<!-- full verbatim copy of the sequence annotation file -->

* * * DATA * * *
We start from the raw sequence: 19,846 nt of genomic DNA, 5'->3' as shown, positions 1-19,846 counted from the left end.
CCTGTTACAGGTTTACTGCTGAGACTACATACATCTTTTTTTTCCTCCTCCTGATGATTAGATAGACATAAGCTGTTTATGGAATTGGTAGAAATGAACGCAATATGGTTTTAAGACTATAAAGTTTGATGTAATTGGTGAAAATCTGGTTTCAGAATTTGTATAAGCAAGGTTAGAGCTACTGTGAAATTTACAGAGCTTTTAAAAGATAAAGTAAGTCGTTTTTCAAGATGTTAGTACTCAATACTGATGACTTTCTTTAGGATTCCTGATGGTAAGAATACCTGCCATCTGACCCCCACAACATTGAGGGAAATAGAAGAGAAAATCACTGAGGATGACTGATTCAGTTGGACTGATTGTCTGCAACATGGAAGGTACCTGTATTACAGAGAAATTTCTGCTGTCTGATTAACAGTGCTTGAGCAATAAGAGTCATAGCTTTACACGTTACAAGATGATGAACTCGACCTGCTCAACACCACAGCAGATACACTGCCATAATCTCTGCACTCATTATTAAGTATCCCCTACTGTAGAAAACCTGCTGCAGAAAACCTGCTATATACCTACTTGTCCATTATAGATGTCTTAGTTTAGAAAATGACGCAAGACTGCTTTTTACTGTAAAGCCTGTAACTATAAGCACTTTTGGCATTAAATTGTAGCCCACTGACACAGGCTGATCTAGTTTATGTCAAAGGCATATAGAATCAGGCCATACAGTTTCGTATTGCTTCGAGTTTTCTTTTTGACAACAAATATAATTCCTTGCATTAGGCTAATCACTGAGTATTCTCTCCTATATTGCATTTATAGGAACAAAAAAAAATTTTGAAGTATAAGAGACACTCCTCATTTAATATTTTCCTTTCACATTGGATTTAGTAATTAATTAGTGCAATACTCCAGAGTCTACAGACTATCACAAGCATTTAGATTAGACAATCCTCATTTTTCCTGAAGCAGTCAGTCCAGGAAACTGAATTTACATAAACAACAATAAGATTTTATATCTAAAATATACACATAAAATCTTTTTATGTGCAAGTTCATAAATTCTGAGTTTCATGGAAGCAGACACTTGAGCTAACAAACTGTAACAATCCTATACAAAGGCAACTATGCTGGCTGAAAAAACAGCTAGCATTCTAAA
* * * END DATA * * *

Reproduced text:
We start from the raw sequence: 19,846 nt of genomic DNA, 5'->3' as shown, positions 1-19,846 counted from the left end.
CCTGTTACAGGTTTACTGCTGAGACTACATACATCTTTTTTTTCCTCCTCCTGATGATTAGATAGACATAAGCTGTTTATGGAATTGGTAGAAATGAACGCAATATGGTTTTAAGACTATAAAGTTTGATGTAATTGGTGAAAATCTGGTTTCAGAATTTGTATAAGCAAGGTTAGAGCTACTGTGAAATTTACAGAGCTTTTAAAAGATAAAGTAAGTCGTTTTTCAAGATGTTAGTACTCAATACTGATGACTTTCTTTAGGATTCCTGATGGTAAGAATACCTGCCATCTGACCCCCACAACATTGAGGGAAATAGAAGAGAAAATCACTGAGGATGACTGATTCAGTTGGACTGATTGTCTGCAACATGGAAGGTACCTGTATTACAGAGAAATTTCTGCTGTCTGATTAACAGTGCTTGAGCAATAAGAGTCATAGCTTTACACGTTACAAGATGATGAACTCGACCTGCTCAACACCACAGCAGATACACTGCCATAATCTCTGCACTCATTATTAAGTATCCCCTACTGTAGAAAACCTGCTGCAGAAAACCTGCTATATACCTACTTGTCCATTATAGATGTCTTAGTTTAGAAAATGACGCAAGACTGCTTTTTACTGTAAAGCCTGTAACTATAAGCACTTTTGGCATTAAATTGTAGCCCACTGACACAGGCTGATCTAGTTTATGTCAAAGGCATATAGAATCAGGCCATACAGTTTCGTATTGCTTCGAGTTTTCTTTTTGACAACAAATATAATTCCTTGCATTAGGCTAATCACTGAGTATTCTCTCCTATATTGCATTTATAGGAACAAAAAAAAATTTTGAAGTATAAGAGACACTCCTCATTTAATATTTTCCTTTCACATTGGATTTAGTAATTAATTAGTGCAATACTCCAGAGTCTACAGACTATCACAAGCATTTAGATTAGACAATCCTCATTTTTCCTGAAGCAGTCAGTCCAGGAAACTGAATTTACATAAACAACAATAAGATTTTATATCTAAAATATACACATAAAATCTTTTTATGTGCAAGTTCATAAATTCTGAGTTTCATGGAAGCAGACACTTGAGCTAACAAACTGTAACAATCCTATACAAAGGCAACTATGCTGGCTGAAAAAACAGCTAGCATTCTAAA